There are many! I really admire the work of Blue VenturesCAREMarie Stopes International, Planned Parenthood, Root CapitalSolar SisterWECANwPOWER Hub… this list could get long. (AUTHOR’S NOTE: I would add Barefoot CollegeAcumen Fund fellowsV-Day and UN Women to that list…) 

The “mothers of invention” featured on the podcast by that name, hosted by Mary Robinson and Maeve Higgins, are incredible climate leaders—from food to plastic, litigation to divestment. Many of them are associated with nonprofits or initiatives you can support.

It’s estimated that just 0.2 percent of philanthropic funds go specifically toward women and the environment. Let’s see if we can’t nudge that number upward.

Originally published on Pat Mitchell’s blog. Republished with author permission.

Pat Mitchell is known for her leadership in the media industry as a CEO, producer and curator. She partners with the TED organization to co-curate and host an annual global TEDWomen conference and is the chair of theWomen’s Media Center and Sundance Institute boards, a founding board member of V-Day, a member of the board of the Acumen Fund and a member of the Council on Foreign Relations. The first woman president and CEO of PBS, she most recently served as president and CEO of the Paley Center for Media; she is now a senior adviser to the organization. She is also the former president of CNN Productions, where she executive produced hundreds of hours of documentaries and specials, which received 35 Emmy Awards and five Peabody Awards. She was inducted into the Broadcasting and Cable Hall of Fame in 2009.

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The post How Empowering Women and Girls Can Help Stop Global Warming appeared first on Ms. Magazine Blog.

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BEST DEAL UPDATE:

Caribbean Women Reported as First All-Black Women’s Rowing Team to Cross Atlantic Ocean in Grueling Sport Competition

Four women from Antigua have just completed a grueling rowing competition and many are heralding them as the first all-black women’s rowing team to cross the Atlantic Ocean. Their official team name is Team Antigua- The Island Girls.

Competitive rowers Elvira Bell, Christal Clashing, Samara Emmanuel, and Kevinia Francis participated in the Talisker Whisky Atlantic Challenge. They set course on Dec. 12 from the Canary Islands and landed in Antigua on Jan. 30—a 3,000-mile trip. A fifth member of the team, Junella King did not actively participate in the race, but trained with the others and served as an alternate.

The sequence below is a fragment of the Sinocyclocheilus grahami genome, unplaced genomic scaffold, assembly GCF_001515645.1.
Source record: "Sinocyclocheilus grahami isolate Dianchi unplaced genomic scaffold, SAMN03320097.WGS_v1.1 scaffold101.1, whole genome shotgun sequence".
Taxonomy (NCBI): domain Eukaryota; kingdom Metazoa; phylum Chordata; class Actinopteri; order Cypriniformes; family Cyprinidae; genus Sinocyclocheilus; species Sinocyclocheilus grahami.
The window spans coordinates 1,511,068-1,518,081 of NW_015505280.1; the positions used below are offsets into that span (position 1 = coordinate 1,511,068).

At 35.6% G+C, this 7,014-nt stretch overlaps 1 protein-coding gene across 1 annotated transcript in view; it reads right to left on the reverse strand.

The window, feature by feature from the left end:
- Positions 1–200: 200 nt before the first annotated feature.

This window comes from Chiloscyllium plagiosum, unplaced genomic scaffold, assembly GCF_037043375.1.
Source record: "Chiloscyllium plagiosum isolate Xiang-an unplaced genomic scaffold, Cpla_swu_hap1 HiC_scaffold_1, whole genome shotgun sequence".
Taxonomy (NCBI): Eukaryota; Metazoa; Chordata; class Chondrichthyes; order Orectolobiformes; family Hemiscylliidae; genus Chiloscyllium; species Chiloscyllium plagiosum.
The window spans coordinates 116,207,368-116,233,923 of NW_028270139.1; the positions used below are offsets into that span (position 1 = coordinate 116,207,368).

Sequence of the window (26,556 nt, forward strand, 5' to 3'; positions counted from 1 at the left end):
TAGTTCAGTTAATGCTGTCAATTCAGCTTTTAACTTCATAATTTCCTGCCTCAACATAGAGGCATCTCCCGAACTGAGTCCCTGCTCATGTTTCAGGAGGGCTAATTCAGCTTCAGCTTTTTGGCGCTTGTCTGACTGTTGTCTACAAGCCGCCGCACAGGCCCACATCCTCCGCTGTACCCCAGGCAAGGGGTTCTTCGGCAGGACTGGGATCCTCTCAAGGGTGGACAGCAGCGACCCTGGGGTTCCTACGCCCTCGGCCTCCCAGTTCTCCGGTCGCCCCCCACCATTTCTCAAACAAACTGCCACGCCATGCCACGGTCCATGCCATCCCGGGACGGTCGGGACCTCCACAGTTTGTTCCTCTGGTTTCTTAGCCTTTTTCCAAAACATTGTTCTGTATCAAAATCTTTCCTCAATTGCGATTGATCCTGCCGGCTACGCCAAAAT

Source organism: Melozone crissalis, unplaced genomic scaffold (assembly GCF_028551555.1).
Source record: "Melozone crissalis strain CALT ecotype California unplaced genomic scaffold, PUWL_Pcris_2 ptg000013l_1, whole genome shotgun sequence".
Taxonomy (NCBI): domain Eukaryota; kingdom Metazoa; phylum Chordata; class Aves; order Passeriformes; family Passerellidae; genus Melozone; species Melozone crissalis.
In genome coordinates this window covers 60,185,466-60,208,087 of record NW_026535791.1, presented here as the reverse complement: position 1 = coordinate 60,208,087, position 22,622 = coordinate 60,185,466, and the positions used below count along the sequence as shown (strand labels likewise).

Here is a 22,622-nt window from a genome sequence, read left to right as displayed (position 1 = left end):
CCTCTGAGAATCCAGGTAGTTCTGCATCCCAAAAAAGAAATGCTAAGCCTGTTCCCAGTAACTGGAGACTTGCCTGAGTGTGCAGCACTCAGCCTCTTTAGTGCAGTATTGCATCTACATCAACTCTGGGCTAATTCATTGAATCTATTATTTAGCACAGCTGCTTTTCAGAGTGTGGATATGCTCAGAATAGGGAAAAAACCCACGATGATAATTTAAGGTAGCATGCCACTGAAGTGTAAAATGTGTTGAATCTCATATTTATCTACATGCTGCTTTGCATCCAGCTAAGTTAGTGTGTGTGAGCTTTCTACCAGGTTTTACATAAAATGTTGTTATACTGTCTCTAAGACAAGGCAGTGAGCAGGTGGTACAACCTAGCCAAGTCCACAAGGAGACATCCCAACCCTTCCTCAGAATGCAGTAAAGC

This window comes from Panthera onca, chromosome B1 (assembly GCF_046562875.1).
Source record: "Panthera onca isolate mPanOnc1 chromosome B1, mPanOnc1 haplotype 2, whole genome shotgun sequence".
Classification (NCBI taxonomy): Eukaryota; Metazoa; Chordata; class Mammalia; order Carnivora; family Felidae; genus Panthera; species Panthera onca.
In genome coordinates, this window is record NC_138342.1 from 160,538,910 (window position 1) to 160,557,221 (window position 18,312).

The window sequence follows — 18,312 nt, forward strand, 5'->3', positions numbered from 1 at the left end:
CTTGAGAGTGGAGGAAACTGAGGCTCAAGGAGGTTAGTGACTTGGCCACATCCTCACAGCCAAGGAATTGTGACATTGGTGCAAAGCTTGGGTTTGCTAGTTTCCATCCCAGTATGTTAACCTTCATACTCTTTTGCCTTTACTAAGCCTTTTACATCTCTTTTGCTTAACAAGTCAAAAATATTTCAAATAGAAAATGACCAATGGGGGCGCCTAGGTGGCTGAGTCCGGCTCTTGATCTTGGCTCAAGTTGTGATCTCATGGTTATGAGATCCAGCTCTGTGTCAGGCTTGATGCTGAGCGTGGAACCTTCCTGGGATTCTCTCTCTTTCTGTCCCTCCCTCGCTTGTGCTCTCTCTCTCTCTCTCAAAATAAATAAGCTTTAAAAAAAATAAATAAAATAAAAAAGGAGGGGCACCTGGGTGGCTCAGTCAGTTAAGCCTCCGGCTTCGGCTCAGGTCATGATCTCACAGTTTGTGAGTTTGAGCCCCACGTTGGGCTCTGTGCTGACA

According to the Indy100 website, the rowing race is one of the toughest in the world. Rowers burn an average of 8,000 calories during the competition.

The women competed in name of their chosen charity, Cottage of Hope, which offers short- and long-term residency to girls who are abused, neglected, or orphaned. Their goal was to raise $ 150,000 for the organization.

The nation of Antigua burst into collective celebration as the women finished the race. As per The Loop, the country’s government officials shortened a budget debate so that politicians could be present when the team arrived in their homeland. Public and private institutions closed early so that more people could meet with and congratulate the team.

The team battled sea sickness and their boat nearly capsized at one point during their journey, reports The Daily Observer. They were presented with a gift by Antigua’s Prime Minister upon their return.

The team’s website has bios of each team member. Christal Clashing is an adventure guide and travel writer. In 2004, she became the first female swimmer to represent Antigua and Barbuda at the Olympics.

Elvira Bell is a swim instructor and a certified health coach. Samara Emmanuel is the first Antiguan woman to become a certified yacht captain and has more than 12 years’ seafarer experience. She is also a certified day skipper, coastal skipper, yacht master, and boat master among a lengthy list of certifications.

Kevinia Francis is a title-winning, all-around athlete who excels in basketball, cycling, martial arts, and track-and-field.

Junella King is just 17-years-old. She juggles school and sailing while working part-time as a sailing instructor.


Register now for the Women of Power Summit taking place at The Mirage, Las Vegas on Feb. 28–March 3, 2019 

The post Caribbean Women Reported as First All-Black Women’s Rowing Team to Cross Atlantic Ocean in Grueling Sport Competition appeared first on Black Enterprise.

Career | Black Enterprise

EMPLOYMENT UPDATE:

What Women Want in Kigali (and Beyond)

In April 2018, hundreds of partners joined forces to launch What Women Want, a global campaign to hear directly from one million women and girls about their top request for quality reproductive and maternal healthcare services. Through an exclusive blog series, Ms. is sharing their demands and their stories. 

“Strategic, targeted, deliberated male involvement.” That’s what Priscilla Nabatanzi from Uganda wants to see in the fight for comprehensive reproductive and maternal health care.

“Beyond inviting them to meetings,” she continued, “men need to learn to appreciate the importance of family planning, then advocate for the services.”